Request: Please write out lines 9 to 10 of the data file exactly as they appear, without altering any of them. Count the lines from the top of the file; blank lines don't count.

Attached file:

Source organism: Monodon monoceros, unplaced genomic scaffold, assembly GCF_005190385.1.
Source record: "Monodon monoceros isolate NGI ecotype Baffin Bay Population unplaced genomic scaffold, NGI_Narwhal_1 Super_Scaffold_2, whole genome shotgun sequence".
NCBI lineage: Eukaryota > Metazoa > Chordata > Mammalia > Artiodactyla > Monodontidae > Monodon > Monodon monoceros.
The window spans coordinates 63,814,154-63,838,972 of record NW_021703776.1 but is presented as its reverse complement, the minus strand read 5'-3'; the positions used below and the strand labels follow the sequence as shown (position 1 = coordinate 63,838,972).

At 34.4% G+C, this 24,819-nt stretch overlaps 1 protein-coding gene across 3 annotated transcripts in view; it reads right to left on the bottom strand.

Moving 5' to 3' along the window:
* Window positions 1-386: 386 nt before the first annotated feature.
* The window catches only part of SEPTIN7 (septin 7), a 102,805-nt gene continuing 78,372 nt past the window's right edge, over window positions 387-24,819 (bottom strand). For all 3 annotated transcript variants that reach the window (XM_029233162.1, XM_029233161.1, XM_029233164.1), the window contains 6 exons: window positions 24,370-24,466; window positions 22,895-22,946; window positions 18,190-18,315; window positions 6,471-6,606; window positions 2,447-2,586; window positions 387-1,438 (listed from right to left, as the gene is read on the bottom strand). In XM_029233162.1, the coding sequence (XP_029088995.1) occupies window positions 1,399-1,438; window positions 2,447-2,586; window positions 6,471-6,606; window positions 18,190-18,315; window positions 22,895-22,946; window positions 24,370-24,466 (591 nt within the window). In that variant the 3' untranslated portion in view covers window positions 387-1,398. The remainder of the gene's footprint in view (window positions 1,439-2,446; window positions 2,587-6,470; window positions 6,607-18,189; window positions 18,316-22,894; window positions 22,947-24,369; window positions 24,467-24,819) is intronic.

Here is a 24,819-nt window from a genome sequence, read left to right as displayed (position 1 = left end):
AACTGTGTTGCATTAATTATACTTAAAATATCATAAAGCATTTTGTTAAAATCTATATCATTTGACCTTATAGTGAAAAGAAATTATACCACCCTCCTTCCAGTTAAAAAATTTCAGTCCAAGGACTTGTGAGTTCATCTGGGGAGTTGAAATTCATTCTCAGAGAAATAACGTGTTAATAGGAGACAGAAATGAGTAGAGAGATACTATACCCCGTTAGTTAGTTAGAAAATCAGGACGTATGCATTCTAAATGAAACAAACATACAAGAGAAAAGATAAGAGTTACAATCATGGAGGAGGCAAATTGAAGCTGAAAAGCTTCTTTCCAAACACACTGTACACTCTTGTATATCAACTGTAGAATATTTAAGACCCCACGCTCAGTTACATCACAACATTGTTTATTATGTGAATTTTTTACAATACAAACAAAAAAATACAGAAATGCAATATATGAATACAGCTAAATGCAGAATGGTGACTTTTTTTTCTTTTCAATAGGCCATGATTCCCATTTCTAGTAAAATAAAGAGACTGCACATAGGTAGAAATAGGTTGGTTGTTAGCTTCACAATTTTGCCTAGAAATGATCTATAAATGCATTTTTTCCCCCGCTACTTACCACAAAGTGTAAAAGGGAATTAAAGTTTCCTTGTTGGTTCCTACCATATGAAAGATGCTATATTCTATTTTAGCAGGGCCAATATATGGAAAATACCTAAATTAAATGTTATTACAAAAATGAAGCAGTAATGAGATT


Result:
Here is a 24,819-nt window from a genome sequence, read left to right as displayed (position 1 = left end):
AACTGTGTTGCATTAATTATACTTAAAATATCATAAAGCATTTTGTTAAAATCTATATCATTTGACCTTATAGTGAAAAGAAATTATACCACCCTCCTTCCAGTTAAAAAATTTCAGTCCAAGGACTTGTGAGTTCATCTGGGGAGTTGAAATTCATTCTCAGAGAAATAACGTGTTAATAGGAGACAGAAATGAGTAGAGAGATACTATACCCCGTTAGTTAGTTAGAAAATCAGGACGTATGCATTCTAAATGAAACAAACATACAAGAGAAAAGATAAGAGTTACAATCATGGAGGAGGCAAATTGAAGCTGAAAAGCTTCTTTCCAAACACACTGTACACTCTTGTATATCAACTGTAGAATATTTAAGACCCCACGCTCAGTTACATCACAACATTGTTTATTATGTGAATTTTTTACAATACAAACAAAAAAATACAGAAATGCAATATATGAATACAGCTAAATGCAGAATGGTGACTTTTTTTTCTTTTCAATAGGCCATGATTCCCATTTCTAGTAAAATAAAGAGACTGCACATAGGTAGAAATAGGTTGGTTGTTAGCTTCACAATTTTGCCTAGAAATGATCTATAAATGCATTTTTTCCCCCGCTACTTACCACAAAGTGTAAAAGGGAATTAAAGTTTCCTTGTTGGTTCCTACCATATGAAAGATGCTATATTCTATTTTAGCAGGGCCAATATATGGAAAATACCTAAATTAAATGTTATTACAAAAATGAAGCAGTAATGAGATT